The shrine became the object of Imperial patronage during the early Heian period. In 965, Emperor Murakami ordered that Imperial messengers were sent to report important events to the guardian kami of Japan. These heihaku were initially presented to 16 shrines including the Kifune Shrine.
The shrine is also associated with the Ushi no toki mairi, the ritual of wearing candles on one's head and laying a curse at a shrine during the "hour of the Ox", since it is from the resident deity that Hashihime (Princess of the Uji Bridge) learns the prescribed ritual to turn herself into an oni demon to exact vengeance, the story of which is immortalized in the Noh play Kanawa ("The Iron Crown").
- Breen, John et al. (2000). Shinto in History: Ways of the Kami, pp. 74-75.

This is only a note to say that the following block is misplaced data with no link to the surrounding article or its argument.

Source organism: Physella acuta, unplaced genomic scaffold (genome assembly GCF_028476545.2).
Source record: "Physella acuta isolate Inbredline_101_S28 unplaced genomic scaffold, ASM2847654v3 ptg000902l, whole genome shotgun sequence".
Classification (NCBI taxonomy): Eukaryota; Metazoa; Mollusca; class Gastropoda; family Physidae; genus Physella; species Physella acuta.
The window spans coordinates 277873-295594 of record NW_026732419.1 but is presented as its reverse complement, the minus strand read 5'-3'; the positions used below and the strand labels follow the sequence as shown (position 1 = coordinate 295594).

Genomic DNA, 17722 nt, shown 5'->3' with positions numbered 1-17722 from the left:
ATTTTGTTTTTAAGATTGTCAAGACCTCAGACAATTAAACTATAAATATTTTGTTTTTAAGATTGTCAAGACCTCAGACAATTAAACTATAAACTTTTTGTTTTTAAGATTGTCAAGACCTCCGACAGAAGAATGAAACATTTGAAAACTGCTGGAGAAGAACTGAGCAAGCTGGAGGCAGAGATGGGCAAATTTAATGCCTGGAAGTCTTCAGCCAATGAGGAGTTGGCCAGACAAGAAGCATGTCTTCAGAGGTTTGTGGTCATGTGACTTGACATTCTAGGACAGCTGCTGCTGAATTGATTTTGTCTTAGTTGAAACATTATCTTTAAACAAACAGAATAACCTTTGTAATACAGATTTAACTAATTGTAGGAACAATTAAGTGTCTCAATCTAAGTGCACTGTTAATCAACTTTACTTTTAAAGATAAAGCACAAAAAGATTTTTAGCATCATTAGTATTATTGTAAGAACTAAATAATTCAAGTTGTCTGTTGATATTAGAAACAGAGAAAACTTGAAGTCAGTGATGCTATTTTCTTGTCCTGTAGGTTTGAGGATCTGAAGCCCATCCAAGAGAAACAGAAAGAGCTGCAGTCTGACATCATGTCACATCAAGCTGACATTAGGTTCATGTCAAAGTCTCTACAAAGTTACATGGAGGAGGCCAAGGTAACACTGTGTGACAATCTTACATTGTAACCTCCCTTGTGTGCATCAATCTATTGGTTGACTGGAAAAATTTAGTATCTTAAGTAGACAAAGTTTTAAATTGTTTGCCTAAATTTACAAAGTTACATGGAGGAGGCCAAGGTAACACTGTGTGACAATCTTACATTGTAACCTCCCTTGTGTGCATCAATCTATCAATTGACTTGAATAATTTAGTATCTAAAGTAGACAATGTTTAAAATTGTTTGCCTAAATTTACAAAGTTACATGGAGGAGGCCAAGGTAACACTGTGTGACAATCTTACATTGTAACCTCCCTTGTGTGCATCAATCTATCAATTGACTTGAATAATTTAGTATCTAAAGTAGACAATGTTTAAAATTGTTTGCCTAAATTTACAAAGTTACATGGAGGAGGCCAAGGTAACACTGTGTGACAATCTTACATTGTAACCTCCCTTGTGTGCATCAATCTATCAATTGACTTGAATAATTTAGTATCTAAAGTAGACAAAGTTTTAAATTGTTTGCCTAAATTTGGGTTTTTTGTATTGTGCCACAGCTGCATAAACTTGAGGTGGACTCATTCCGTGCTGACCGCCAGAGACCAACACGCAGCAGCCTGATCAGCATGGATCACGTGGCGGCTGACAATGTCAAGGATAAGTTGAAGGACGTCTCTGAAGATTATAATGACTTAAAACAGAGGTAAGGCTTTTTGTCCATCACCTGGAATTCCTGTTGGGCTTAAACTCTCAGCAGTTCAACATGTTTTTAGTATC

- Ponsonby-Fane, Richard. (1962). Studies in Shinto and Shrines, pp. 116-117.
- Ponsonby-Fane, Richard. (1959). The Imperial House of Japan, pp. 126.
- Wakita, Haruko (2006). Women in medieval Japan: motherhood, household management and sexuality. Monash Asia Institute. p. 30. ISBN 4130270338.
- Breen, John and Mark Teeuwen. (2000). Shinto in History: Ways of the Kami. Honolulu: University of Hawaii Press. ISBN 978-0-8248-2363-4
- Ponsonby-Fane, Richard. (1962). Studies in Shinto and Shrines. Kyoto: Ponsonby Memorial Society. OCLC 399449
- ____________. (1959). The Imperial House of Japan. Kyoto: Ponsonby Memorial Society. OCLC 194887
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